Image of Grey Club-rush
Creatures » » Plants » » Sedges »

Grey Club Rush

Schoenoplectus tabernaemontani (C. C. Gmel.) Palla

Comments

provided by eFloras
Two yellow-striped forms of Schoenoplectus tabernaemontani are grown as ornamentals.

Schoenoplectus validus, described from the Caribbean, and S. tabernaemontani, described from Europe, are here treated as one variable, cosmopolitan species without infraspecific taxa, pending further studies (J. Browning et al. 1995b; S. G. Smith 1995). Most North American plants have spikelets with reddish papillae or prickles on the scales, whereas some plants of coastal and boreal North America closely resemble most plants of northwestern Europe and southern Africa in their densely reddish prickly-papillose scales and are similar to the type of Scirpus glaucus J. E. Smith.

Schoenoplectus tabernaemontani, S. acutus, S. heterochaetus, S. lacustris, and S. triqueter belong to the very difficult S. lacustris complex. The entire complex except S. triqueter was treated as the single species Scirpus lacustris (T. Koyama 1962b). Many Old World authors treat Schoenoplectus tabernaemontani as S. lacustris var. tabernaemontani or subsp. glaucus.

Much of the local infraspecific variation in the Schoenoplectus lacustris complex is probably because of hybridization. Some studies support the recognition of separate species in this group (J. Browning et al. 1995b). Hybrids in North America include S. acutus × S. tabernaemontani, widespread and common, especially in the east; S. acutus × S. heterochaetus = S. ×oblongus (T. Koyama) Soják, widespread but uncommon; S. heterochaetus × S. tabernaemontani = S. ×steinmetzii (Fernald) S. G. Smith, eastern and most uncommon; S. tabernaemontani × S. triqueter = S. ×kuekenthalianus (Junge) Kent, lower Columbia River in Oregon and probably Washington; and S. acutus var. occidentalis × S. californicus, local in California. Except for its trigonous culms, S. triqueter is very similar to the S. lacustris complex and freely hybridizes with S. tabernaemontani, both in North America and Europe.

license
cc-by-nc-sa-3.0
copyright
Missouri Botanical Garden, 4344 Shaw Boulevard, St. Louis, MO, 63110 USA
bibliographic citation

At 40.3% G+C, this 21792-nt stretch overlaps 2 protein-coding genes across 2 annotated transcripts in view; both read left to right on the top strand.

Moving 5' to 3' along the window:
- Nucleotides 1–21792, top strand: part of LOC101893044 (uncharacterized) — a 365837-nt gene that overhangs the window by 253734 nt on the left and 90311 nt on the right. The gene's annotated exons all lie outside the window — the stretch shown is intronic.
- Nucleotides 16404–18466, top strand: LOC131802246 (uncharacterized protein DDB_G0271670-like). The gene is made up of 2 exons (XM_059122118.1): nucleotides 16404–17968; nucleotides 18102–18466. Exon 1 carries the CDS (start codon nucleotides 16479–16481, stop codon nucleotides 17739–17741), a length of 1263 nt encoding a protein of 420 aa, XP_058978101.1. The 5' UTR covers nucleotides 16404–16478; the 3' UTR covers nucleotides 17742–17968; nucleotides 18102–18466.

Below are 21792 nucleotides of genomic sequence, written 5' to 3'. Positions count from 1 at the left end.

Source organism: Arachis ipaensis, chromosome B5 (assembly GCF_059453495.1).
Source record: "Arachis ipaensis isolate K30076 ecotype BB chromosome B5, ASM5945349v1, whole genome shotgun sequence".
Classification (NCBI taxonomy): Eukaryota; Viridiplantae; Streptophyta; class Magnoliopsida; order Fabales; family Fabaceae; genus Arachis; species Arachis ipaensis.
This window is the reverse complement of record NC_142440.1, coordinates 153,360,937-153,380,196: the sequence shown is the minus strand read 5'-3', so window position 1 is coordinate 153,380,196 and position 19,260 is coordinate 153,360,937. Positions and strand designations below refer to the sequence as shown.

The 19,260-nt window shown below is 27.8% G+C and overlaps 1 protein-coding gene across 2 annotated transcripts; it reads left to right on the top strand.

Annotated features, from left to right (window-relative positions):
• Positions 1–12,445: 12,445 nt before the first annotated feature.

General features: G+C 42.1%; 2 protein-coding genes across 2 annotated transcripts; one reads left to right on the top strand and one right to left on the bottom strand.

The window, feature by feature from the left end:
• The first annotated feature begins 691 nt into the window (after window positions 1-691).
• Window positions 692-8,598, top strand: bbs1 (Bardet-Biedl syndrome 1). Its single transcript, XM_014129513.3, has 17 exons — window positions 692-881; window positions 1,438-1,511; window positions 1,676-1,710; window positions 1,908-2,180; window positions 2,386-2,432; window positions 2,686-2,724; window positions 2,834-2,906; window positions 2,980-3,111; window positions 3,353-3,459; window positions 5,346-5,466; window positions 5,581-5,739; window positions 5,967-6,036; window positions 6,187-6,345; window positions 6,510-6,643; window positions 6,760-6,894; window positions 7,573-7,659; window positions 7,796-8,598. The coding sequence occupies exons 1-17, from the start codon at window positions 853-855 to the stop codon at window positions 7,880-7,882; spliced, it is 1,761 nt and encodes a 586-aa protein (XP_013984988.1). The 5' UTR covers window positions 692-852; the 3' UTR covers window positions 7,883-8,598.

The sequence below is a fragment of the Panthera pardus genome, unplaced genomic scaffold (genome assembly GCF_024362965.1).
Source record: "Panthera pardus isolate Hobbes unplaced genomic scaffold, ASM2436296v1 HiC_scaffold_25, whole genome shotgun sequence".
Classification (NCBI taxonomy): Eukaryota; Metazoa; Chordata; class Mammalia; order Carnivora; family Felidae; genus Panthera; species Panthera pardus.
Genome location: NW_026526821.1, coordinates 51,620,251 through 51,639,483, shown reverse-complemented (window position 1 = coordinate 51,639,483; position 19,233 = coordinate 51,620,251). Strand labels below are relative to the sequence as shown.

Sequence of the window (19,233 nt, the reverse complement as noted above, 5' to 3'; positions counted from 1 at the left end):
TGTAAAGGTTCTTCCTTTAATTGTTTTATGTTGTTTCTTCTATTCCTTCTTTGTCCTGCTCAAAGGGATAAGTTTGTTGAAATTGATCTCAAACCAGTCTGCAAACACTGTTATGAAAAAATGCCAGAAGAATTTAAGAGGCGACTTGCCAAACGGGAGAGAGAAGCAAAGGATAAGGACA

Flora of North America Vol. 23: 45, 47, 48, 50 in eFloras.org, Missouri Botanical Garden. Accessed Nov 12, 2008.
source
Flora of North America @ eFloras.org
editor
Flora of North America Editorial Committee
project
eFloras.org
original
visit source
partner site
eFloras

Description

provided by eFloras
Rhizomes 3–10 mm diam. Culms cylindric, 0.5–3 m × 2–10 mm. Leaves 3–4, basal; sheath fronts membranous-translucent, often pinnate-fibrillose; blades 1–2, C-shaped to dorsiventrally flat in cross section, usually much shorter than sheath, distal blade 2–200 × 1–4 mm, margins often scabridulous. Inflorescences 2–4 times branched, branches to 15(–25) cm; proximal bract usually erect, thickly C-shaped to subterete, 1–8 cm, margins sometimes scabridulous. Spikelets 15–200, solitary or in clusters of 2–4(–7), commonly all solitary, 3–17 × 2.5–4 mm; scales uniformly dark to pale orange-brown, sometimes straw-colored, sometimes prominently lineolate-spotted, midrib often pale or green, ovate, 2–3.5 × 1.5–2 mm, sparsely (rarely densely) reddish or straw-colored, scabrous on awn and distal parts of midrib and sometimes flanks, margins ciliate, hairs contorted; flanks veinless, apex obtuse to rounded, notch 0.2–0.3 mm deep, awn straight or bent, 0.2–0.8 mm. Flowers: perianth bristles 6, brown, ± equaling achene, densely retrorsely spinulose; anthers 2 mm; styles 2-fid, sometimes 3-fid near spikelet apex. Achenes dark gray-brown when ripe, plano-convex, obovoid, 1.5–2.8 × 1.2–1.7 mm; beak 0.2–0.4 mm. 2n = 42.